Wednesday, 25 January 2012

The Immortal Memory

Robert Burns (1759-1796) was one of the most learned low-born Scots of his day, and naturally a champion of the benefits of learning. One of his better known quotes,

Gi’e me a spark o’ Nature’s fire,
That’s a’ the learning I desire

bears testament more to his love of nature than any downgrading of learning.

I could further claim Burns as a champion of evaluation. He was, after all, an exciseman, and working for customs and excise would have sharpened his sense of measurement and learning as, again, better known quotes bear testament:

What’s done we partly may compute,
But know not what’s resisted


The best laid schemes o’ mice and men gang aft agley.

All of which demonstrates that Scotland’s best-loved son may be cited in almost any cause – and frequently is.

This is the 253rd anniversary of his birth, and tonight I attend the Anniversary Dinner of the Hamilton Burns Club, one of the oldest Burns clubs in the world, dating back to the 19th century and tracing annual dinners back continuously to 1877 (apart from during the two world wars). My good friend David Ogg, as this year’s club president, delivers the Immortal Memory tonight, following in the footsteps of his father and grandfather, and I wish him well.

More on Burns at and the audio archive at

Monday, 23 January 2012

Digital evaluation

I once attempted a joke about e-learning, following Don Morrison’s suggestion that a measure of an industry, profession or sector’s maturity is the emergence of jokes about it.

In that spirit, the prospects for learning evaluation are discouraging. This is a field that dates back at least 60 years, and the only humorous observation I’ve heard is more a witticism than a joke, that the return on investment (ROI) of ROI isn’t worth calculating.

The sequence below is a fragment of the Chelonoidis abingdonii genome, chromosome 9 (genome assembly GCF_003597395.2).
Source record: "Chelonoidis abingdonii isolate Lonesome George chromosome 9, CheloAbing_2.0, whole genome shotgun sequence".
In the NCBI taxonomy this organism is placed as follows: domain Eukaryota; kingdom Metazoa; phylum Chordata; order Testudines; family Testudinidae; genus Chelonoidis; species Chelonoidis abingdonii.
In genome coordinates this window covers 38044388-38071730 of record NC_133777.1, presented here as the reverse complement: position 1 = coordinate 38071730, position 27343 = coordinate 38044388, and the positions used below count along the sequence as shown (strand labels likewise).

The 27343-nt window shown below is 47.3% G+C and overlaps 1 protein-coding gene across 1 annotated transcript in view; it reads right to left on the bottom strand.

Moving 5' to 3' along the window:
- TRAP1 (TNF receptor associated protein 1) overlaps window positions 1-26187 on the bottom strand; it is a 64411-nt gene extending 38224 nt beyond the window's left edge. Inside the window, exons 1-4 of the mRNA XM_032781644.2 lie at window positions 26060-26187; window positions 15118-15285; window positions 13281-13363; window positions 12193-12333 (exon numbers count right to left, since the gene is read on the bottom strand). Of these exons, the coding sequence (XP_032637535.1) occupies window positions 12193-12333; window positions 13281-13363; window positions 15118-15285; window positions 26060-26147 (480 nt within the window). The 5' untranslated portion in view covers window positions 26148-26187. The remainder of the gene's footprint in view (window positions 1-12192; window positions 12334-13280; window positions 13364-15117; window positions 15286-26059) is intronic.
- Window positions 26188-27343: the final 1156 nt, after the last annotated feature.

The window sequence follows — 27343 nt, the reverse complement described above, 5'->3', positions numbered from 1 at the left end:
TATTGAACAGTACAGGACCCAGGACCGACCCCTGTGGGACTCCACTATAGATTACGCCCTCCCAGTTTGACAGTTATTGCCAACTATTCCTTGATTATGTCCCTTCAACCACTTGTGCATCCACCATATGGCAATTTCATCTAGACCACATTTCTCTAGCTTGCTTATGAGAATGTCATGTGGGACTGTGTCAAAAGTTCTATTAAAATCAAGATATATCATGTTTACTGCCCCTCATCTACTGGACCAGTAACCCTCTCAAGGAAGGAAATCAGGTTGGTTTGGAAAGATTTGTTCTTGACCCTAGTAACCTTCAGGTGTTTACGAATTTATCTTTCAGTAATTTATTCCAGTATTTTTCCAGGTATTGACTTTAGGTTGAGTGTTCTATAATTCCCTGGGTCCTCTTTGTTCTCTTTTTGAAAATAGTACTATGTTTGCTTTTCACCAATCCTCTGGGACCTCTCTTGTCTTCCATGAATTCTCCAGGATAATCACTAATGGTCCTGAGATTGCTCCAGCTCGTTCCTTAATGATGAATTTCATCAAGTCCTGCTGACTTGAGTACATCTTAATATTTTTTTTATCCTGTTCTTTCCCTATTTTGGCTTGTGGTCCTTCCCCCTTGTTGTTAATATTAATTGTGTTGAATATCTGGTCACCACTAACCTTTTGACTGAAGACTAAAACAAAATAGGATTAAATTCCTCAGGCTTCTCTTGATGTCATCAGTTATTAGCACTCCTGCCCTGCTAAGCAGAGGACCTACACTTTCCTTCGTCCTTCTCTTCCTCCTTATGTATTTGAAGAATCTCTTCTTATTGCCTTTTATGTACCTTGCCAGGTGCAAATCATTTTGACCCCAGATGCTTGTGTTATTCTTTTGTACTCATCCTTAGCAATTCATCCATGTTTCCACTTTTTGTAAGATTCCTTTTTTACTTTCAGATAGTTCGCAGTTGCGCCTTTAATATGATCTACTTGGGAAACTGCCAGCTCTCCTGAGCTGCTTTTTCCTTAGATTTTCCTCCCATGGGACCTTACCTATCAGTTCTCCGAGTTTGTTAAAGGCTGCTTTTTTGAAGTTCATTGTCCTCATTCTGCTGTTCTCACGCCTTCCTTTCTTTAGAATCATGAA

...yes, I didn’t think it was very funny either.

The thing is, it’s not even true. The advent of digital technology has made learning evaluation more affordable, efficient and effective.

I observed in my book Delivering E-Learning that applications of digital technology to learning have concentred on learning delivery, and not much on the other phases of the classic learning cycle (needs analysis, planning and evaluation). While this remains so, there are increasing attempts to make better use of technology for evaluation. In a few weeks (1 March 2012), Airthrey will publish a paper on this topic, highlighting the use of technology for evaluation planning, data collection, storage and analysis, and reporting.

More to follow, and meantime, contributions to the debate welcome.

Sunday, 15 January 2012


I’ve been making some changes to the learnforever sites. has a new article added, and now includes a books page, featuring my books and links to buy them on I’m also considering adding advertising to that site, but before I do, I’d appreciate any feedback on the changes to this blog.

I’ve added the Amazon Associate links to my books to this blog, but more significantly, I’ve also added Google Adsense advertising, which should be showing to the right of this blog post and directly underneath it. I guess purists may feel it detracts from the aesthetic of the site, but that apart, I’d be interested in any comments on whether it adversely affects your reading of the blog.